On-Ramps Lead Back to Work

By Jennifer Schramm Sep 1, 2012

September CoverIn the previous decade, there was much discussion about on-ramps and off-ramps—especially regarding highly educated women who had opted out of the workforce to raise families. The term "on-ramping" describes the process of re-entering the workforce after a career break. "Off-ramping" depicts the process of exiting the workforce for a temporary career break. Despite the recession and high rates of unemployment, many of the trends that encouraged business leaders to try to build effective on-ramps for returning professionals have actually intensified.

Even with high unemployment, skills shortages remain in many industries. Recruiters are struggling to fill many open positions, especially those that require the highest levels of education.

The need for educated employees is likely to increase. With many jobs in the United States lost to offshoring or automation during the past decade, the ones that remain are often complex, specialized or technical jobs. This underscores the need for a well-educated workforce.

However, rates of education among entrants to the labor market are not rising in lock step with growing demand. If skills shortages continue, more organizations will be forced to locate and attract talent from multiple sources, including the ranks of individuals who may not currently be employed.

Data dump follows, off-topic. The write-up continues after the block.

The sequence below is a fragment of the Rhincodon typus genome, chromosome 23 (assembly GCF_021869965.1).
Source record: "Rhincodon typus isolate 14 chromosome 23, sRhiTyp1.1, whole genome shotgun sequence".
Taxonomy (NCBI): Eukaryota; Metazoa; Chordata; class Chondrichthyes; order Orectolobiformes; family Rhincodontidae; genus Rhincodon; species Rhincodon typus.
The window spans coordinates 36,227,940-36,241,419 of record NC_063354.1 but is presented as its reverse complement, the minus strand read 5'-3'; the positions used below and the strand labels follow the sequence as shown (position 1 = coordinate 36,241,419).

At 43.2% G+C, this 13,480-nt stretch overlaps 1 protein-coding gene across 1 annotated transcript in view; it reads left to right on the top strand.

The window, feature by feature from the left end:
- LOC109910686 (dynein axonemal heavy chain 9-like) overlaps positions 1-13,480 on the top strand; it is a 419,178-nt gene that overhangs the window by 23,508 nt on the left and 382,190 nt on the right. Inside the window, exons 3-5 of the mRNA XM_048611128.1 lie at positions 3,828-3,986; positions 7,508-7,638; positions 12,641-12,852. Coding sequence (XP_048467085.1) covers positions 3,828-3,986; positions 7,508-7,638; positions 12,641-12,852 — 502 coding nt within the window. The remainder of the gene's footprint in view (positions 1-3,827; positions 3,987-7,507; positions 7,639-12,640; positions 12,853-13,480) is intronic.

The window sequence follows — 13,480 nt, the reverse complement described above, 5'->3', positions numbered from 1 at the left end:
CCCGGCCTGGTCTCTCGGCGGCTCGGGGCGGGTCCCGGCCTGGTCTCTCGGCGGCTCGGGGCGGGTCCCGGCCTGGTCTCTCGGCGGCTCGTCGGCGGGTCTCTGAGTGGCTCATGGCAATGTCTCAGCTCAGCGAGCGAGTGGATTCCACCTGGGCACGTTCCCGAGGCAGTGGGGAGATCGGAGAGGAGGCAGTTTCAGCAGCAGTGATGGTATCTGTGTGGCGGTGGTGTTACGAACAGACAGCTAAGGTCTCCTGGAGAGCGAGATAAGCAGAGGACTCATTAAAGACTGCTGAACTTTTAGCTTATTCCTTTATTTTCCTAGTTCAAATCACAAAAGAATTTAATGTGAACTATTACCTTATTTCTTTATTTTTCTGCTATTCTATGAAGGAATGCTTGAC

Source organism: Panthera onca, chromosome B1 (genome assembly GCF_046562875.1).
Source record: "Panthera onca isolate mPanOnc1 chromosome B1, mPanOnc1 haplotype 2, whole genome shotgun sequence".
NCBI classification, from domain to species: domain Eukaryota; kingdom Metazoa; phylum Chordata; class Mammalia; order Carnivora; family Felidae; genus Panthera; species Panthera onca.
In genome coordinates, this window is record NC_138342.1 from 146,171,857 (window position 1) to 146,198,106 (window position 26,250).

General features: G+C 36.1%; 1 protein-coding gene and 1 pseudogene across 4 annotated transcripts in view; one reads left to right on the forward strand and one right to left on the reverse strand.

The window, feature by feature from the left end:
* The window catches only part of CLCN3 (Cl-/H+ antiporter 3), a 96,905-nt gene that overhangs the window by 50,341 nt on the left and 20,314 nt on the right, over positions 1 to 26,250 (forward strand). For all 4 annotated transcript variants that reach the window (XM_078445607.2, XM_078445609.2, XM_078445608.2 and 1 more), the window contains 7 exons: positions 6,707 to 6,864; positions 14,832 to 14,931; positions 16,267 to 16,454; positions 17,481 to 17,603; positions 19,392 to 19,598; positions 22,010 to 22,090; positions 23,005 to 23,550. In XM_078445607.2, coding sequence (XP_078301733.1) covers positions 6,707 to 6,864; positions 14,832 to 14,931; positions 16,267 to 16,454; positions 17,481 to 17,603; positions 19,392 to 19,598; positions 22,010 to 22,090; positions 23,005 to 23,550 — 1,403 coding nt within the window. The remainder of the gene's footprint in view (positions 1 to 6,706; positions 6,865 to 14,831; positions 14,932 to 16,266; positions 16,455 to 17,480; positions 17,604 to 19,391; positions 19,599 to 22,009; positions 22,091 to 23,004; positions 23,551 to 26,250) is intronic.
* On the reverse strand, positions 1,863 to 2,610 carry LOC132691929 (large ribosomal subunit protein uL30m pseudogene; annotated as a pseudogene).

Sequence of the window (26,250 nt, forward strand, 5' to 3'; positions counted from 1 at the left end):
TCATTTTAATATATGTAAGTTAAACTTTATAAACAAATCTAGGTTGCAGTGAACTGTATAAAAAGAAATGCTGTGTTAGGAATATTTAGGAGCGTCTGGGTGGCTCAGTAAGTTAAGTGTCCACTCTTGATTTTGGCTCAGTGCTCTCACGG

Many recruiters will continue to focus on educated women who have taken career breaks as a significant source of potential talent. This is because all around the world women are continuing to improve their education rates in relation to men. Demographers predict that if current trends persist, by 2050 women will outrank men academically in most parts of the globe.

In Winning the War for Talent in Emerging Markets (Harvard Business Review Press, 2011), Sylvia Ann Hewlett and Ripa Rashid write that organizations can overcome a short supply of well-qualified skilled labor in emerging markets only if they tap this source of underutilized talent.

More broadly, a growing number of men also are putting careers on hold to care for families. Author and researcher Liza Mundy, in The Richer Sex (Simon & Schuster, 2012), posits that as more women overtake men academically, many females will become the primary breadwinners in their two-earner households. Mundy says this will lead to a growing number of families where fathers become the primary caregivers. If this prediction holds true, many more men will experience off-ramping and conversely will most likely seek to on-ramp back into the workplace at some point.

Regardless, employers will benefit from strategies that make on-ramping easier. Examples include:

  • Recruiting programs involving alumni groups that help former employees stay in touch and potentially move back into the company fold.
  • An effective development strategy that helps professionals who have been out of the labor market quickly get back into their work grooves.
  • A flexible work environment that enables all employees to effectively manage professional and personal responsibilities.

The author is manager of the Workplace Trends and Forecasting program at SHRM.


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